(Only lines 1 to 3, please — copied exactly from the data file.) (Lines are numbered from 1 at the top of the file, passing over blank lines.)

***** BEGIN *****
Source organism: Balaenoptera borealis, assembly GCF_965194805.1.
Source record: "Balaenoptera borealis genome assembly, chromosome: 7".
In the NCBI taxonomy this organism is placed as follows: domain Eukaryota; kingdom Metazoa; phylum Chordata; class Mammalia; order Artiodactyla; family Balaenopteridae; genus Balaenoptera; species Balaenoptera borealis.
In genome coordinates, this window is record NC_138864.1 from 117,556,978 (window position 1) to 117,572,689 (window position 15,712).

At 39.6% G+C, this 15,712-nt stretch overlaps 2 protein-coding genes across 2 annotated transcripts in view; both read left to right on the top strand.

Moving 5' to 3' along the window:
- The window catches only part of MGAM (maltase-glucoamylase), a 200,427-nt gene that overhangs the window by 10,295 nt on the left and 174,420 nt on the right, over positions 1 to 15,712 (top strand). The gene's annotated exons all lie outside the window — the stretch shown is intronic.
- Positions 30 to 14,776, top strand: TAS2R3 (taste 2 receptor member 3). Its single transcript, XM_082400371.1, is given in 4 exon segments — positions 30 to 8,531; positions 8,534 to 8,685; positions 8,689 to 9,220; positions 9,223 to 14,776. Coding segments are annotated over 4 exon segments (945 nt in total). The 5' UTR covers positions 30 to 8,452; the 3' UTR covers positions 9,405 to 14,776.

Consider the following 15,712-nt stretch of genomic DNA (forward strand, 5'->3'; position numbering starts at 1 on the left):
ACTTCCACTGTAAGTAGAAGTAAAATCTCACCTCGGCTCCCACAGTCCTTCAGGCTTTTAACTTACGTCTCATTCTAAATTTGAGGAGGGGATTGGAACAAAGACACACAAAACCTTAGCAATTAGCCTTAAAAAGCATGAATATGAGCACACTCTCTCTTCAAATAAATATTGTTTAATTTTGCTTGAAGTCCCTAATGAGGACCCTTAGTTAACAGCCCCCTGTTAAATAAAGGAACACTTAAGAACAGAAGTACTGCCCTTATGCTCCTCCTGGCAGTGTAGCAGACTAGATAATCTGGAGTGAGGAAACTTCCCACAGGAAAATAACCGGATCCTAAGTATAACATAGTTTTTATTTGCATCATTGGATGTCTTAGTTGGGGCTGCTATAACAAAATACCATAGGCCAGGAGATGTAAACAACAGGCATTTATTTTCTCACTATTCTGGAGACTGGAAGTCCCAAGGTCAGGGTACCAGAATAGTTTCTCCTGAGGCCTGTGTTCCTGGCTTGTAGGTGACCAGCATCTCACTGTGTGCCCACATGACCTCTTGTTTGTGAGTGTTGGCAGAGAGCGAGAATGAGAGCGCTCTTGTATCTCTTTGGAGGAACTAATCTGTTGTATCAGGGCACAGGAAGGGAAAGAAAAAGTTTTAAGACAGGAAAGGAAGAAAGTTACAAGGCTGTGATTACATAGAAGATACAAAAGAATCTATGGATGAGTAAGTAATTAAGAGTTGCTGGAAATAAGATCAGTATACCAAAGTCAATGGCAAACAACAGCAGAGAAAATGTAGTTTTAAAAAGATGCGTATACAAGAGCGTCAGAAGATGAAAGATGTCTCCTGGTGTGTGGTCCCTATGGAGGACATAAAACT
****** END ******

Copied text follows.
Source organism: Balaenoptera borealis, assembly GCF_965194805.1.
Source record: "Balaenoptera borealis genome assembly, chromosome: 7".
In the NCBI taxonomy this organism is placed as follows: domain Eukaryota; kingdom Metazoa; phylum Chordata; class Mammalia; order Artiodactyla; family Balaenopteridae; genus Balaenoptera; species Balaenoptera borealis.